Fraud

Unlike Theft, where property is stolen outright, fraud involves deceiving the public or individuals into willingly transferring property, money, or other value to the perpetrator. The difference between legal and fraudulent transactions is that the victims of fraudulent transactions base their decision to act upon incorrect or withheld information. In many cases, the Crown can and will prosecute an individual for both fraud and the theft of property.

There are many different types of fraud and instances where fraud is charged. Some examples of fraud are promising false results such as in a pyramid or investment scheme, stealing money from an employer by falsifying accounts, lying about income or other personal information in order to qualify for government benefits, or any of countless other instances where deception is used to gain money or other items of value. Some actions fall under either the general fraud law or more specific fraud laws such as fraud that affects a public market. Fraud may be perpetrated on employers, trusted friends, strangers, the government, or even the public as a whole. With the variety of possible scenarios, seeking the advice of a lawyer as soon as you are charged can help you understand and sort through the unique challenges of your situation.

Where the subject matter of the fraud exceeds $5,000 in value, the punishment can be up to fourteen years imprisonment. For fraud that involves less than $5,000, the maximum sentence is two years in prison. While a sentence cannot be longer than the maximum allowed under law, during sentencing for any offence, the judge considers aggravating and mitigating circumstances when deciding on the length and severity of punishment. In addition to general aggravating circumstances taken into account for all offences, there are specific conditions that a judge looks to in cases of fraud. Aggravating factors in fraud cases include charges valued in excess of one million dollars, activities that affect or threaten to affect the Canadian economy or market, offences involving large numbers of victims, and instances where the accused took advantage of his or her standing or reputation in the community to perpetrate the fraud. Additionally, the judge will not consider typical mitigating circumstances such as employment status if these circumstances were used as a means to commit the offence.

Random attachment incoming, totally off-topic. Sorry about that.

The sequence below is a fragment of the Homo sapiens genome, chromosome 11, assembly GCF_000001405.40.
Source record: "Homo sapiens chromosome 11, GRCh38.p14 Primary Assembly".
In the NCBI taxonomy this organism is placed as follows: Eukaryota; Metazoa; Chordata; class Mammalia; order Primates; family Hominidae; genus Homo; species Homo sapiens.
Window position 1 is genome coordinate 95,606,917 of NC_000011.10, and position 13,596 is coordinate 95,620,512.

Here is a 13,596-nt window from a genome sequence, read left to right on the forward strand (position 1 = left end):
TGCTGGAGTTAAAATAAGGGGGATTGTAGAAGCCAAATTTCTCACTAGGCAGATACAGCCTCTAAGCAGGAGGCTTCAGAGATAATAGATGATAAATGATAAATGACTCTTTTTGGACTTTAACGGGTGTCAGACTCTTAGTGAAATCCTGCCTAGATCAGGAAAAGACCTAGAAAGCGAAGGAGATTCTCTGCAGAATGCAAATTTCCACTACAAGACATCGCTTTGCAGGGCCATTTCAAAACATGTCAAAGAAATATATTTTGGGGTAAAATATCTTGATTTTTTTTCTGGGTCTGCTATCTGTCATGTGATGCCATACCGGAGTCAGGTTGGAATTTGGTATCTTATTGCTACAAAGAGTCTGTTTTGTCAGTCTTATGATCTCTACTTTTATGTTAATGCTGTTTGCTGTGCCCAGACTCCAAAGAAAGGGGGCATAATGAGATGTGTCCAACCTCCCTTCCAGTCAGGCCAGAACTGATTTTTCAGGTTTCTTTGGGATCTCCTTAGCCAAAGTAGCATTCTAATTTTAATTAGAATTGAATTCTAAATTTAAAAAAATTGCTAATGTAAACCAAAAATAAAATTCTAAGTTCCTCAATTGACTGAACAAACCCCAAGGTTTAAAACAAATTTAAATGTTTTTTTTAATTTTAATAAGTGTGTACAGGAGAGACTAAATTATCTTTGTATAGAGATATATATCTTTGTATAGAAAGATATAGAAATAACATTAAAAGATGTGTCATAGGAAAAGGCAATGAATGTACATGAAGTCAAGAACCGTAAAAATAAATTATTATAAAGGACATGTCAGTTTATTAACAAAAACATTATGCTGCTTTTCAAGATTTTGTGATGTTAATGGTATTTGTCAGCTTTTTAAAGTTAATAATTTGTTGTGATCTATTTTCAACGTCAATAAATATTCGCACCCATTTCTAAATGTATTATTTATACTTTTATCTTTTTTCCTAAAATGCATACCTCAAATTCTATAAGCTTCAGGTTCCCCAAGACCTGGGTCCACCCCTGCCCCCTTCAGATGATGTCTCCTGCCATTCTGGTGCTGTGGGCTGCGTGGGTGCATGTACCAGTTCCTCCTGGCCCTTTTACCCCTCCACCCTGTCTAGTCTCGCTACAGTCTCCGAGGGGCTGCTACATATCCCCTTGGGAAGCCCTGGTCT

If you have been charged with fraud, the Crown prosecutor must prove, beyond a reasonable doubt, that fraud occurred. In making their case, the Crown prosecutor often relies on complex paper trails and witness statements. At every turn, there may be opportunities to exclude such evidence. An experienced lawyer will be able to spot these opportunities and take full advantage of any possible weaknesses in the Crown's case.


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